Neuromuscular scoliosis

Neuromuscular scoliosis is a curvature of the spine caused by a neurological or muscular condition. Neurological conditions affect the body’s nervous system. Examples are cerebral palsy and spina bifida. Not all people with a neurological condition will develop scoliosis.

Neurological conditions happen when there is damage to the brain or nerves caused by illness or injury. They can affect the muscle-nerve pathways of the body from the brain down to the spinal cord.

Muscular conditions such as Duchenne muscular dystrophy or spinal muscular atrophy stop the muscles from working. When the muscles do not work, scoliosis can develop.

Patients with these conditions often develop scoliosis or kyphosis, or both. As they grow and their trunk muscles get weaker, the spine gradually begins to collapse, which creates a long, C-shaped collapsing scoliosis.

These curves are often progressive. Progressive means they continue to get bigger. The rate of progression increases during rapid growth, so these curves worsen during growth spurts, such as puberty. 

For children who use a wheelchair, progressive curves can make it difficult for them to sit comfortably. Large curves (measuring 80o or above) in the upper or middle parts of the spine may cause lung problems.

Treatment

Patients with neuromuscular scoliosis should be seen by a scoliosis specialist. Children with neuromuscular conditions will be monitored by specialist doctors from a young age. This monitoring is essential to make sure that curvatures do not get too big. X-rays of the spine will be taken to measure the size of the curve.

MRI scans of the brain and the spine may be needed to rule out any other problems. The treatment of neuromuscular scoliosis will be tailored to the needs of each individual patient. They will need to have a number of specialists involved in their care.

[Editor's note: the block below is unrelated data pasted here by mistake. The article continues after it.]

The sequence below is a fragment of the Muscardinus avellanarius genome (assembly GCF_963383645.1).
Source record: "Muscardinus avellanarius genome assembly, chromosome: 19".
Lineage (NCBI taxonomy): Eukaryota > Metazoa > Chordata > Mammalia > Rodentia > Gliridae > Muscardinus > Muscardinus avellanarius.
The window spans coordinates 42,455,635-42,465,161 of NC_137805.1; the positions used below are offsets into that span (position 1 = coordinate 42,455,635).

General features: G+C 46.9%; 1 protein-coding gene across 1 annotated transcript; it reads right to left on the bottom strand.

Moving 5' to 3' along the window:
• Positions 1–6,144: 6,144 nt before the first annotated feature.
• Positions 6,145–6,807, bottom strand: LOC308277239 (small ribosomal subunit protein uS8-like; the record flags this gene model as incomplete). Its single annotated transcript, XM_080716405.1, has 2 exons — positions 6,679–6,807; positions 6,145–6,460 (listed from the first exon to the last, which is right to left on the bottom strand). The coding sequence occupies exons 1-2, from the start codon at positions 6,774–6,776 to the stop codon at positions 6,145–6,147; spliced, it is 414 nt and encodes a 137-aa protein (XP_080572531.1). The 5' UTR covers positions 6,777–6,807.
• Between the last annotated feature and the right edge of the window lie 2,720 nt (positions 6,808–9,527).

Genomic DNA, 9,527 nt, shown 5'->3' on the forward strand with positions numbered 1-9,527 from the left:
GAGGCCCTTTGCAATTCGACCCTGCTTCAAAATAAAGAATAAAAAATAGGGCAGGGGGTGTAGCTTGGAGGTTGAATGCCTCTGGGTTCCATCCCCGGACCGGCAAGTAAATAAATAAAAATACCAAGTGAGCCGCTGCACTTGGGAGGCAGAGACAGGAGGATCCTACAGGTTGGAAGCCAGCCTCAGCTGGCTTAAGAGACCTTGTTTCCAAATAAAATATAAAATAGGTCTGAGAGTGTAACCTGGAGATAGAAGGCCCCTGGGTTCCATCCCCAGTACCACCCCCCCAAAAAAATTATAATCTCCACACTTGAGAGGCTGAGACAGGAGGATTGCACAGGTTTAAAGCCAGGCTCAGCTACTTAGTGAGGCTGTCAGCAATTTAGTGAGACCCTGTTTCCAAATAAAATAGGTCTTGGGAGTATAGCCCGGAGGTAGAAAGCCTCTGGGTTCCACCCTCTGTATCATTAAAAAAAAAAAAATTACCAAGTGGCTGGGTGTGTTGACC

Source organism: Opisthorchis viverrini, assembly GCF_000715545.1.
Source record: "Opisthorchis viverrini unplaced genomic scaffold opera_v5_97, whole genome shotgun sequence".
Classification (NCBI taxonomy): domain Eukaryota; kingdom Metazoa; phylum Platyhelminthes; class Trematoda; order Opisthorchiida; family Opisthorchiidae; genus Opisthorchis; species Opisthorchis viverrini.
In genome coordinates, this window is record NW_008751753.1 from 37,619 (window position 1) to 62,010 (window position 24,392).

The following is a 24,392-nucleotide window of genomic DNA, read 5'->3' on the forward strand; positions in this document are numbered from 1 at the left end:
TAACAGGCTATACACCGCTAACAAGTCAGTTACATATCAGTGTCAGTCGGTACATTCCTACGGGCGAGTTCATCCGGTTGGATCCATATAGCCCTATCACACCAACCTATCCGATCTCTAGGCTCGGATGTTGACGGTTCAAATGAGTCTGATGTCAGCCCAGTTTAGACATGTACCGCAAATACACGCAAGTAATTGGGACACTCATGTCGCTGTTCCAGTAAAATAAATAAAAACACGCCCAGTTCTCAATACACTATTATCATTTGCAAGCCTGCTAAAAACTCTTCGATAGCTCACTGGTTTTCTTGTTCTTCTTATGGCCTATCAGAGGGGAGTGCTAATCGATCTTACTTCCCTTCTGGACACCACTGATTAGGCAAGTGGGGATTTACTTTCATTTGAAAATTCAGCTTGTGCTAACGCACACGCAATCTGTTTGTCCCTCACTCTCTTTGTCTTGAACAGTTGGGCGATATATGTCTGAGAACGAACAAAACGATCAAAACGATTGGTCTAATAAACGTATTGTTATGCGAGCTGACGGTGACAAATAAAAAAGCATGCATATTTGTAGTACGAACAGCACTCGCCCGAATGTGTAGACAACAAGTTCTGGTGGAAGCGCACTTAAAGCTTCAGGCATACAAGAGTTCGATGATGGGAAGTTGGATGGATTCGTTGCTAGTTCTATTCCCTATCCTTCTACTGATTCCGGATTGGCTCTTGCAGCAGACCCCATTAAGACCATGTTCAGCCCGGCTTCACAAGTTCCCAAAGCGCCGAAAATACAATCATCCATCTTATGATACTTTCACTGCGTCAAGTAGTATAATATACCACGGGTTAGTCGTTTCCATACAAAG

Scoliosis can make walking more difficult. For wheelchair users it can affect stability and comfort when seated.

Bracing might be used to provide support for the patient’s trunk (central part of the body) when they are sitting but it will not usually stop the curve from progressing (getting bigger). Adjustments and aids for seating such as inserts into wheelchairs may help with the positioning and comfort of a child, but these will not correct the scoliosis.

A key issue for families and their doctors is whether surgery is the best choice. Surgery would aim to help the child to keep the ability to sit. The question would be whether that surgery would maintain or improve the child’s quality of life and function (In medical language, function is a word to describe the normal and proper action of any body-part or organ.)

For some children with cognitive or sensory impairment, these decisions are difficult. Parents often struggle with the fact that they can’t explain to the child why they are having surgery. It can be very hard or even impossible to help them understand the pain that goes along with this operation. These can be difficult issues to deal with when taking into account the risks and the recovery process of this type of surgery.

These decisions should be made with great care. Talking with other families who have been through this decision process is very helpful. SAUK can put families in touch with other members who have first- hand experience of neuromuscular scoliosis. In the end, it will often be down to the parents to make this difficult decision for their child.